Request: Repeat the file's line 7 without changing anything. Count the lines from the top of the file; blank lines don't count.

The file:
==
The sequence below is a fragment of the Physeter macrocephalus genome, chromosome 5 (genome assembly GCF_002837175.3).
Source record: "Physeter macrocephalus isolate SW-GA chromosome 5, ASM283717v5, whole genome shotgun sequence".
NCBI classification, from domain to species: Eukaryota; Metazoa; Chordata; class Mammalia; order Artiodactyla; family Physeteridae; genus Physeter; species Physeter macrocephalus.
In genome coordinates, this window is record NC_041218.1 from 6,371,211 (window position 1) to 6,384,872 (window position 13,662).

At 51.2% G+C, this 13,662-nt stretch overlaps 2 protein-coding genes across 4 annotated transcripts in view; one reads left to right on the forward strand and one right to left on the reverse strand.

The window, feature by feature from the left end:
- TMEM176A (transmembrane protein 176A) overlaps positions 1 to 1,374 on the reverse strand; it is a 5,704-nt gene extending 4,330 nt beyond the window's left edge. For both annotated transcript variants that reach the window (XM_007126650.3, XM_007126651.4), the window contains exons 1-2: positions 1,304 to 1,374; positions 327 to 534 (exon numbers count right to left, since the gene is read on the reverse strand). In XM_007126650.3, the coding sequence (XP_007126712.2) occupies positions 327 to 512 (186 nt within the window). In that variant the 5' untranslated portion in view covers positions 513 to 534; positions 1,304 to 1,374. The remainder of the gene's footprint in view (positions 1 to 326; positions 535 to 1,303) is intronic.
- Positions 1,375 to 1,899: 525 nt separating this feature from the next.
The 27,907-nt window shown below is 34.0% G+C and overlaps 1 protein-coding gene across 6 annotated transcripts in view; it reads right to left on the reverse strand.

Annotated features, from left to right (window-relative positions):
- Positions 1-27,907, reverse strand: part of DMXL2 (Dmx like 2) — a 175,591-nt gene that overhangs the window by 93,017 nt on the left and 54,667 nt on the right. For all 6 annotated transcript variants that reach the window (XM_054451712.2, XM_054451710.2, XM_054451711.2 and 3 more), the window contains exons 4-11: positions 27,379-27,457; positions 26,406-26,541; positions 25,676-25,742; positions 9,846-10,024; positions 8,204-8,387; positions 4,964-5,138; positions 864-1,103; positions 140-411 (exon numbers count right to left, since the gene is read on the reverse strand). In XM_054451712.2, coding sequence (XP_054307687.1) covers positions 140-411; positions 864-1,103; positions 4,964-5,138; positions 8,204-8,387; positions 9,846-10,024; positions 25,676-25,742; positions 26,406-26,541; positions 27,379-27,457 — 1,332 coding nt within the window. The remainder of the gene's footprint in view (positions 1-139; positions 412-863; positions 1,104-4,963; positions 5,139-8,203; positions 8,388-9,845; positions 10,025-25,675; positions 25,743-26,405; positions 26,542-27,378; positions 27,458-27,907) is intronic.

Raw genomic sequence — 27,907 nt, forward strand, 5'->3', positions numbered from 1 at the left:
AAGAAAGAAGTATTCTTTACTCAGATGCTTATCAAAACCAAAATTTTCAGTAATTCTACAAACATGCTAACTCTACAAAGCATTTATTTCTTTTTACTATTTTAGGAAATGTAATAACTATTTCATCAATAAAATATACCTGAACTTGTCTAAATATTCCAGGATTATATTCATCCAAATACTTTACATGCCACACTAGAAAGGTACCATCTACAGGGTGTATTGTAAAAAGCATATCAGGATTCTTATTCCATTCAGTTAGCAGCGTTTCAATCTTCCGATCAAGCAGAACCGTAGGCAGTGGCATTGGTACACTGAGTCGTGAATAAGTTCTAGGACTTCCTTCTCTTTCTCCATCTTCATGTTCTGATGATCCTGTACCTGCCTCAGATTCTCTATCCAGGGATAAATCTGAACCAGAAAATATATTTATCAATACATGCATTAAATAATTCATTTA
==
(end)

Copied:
- TMEM176A (transmembrane protein 176A) overlaps positions 1 to 1,374 on the reverse strand; it is a 5,704-nt gene extending 4,330 nt beyond the window's left edge. For both annotated transcript variants that reach the window (XM_007126650.3, XM_007126651.4), the window contains exons 1-2: positions 1,304 to 1,374; positions 327 to 534 (exon numbers count right to left, since the gene is read on the reverse strand). In XM_007126650.3, the coding sequence (XP_007126712.2) occupies positions 327 to 512 (186 nt within the window). In that variant the 5' untranslated portion in view covers positions 513 to 534; positions 1,304 to 1,374. The remainder of the gene's footprint in view (positions 1 to 326; positions 535 to 1,303) is intronic.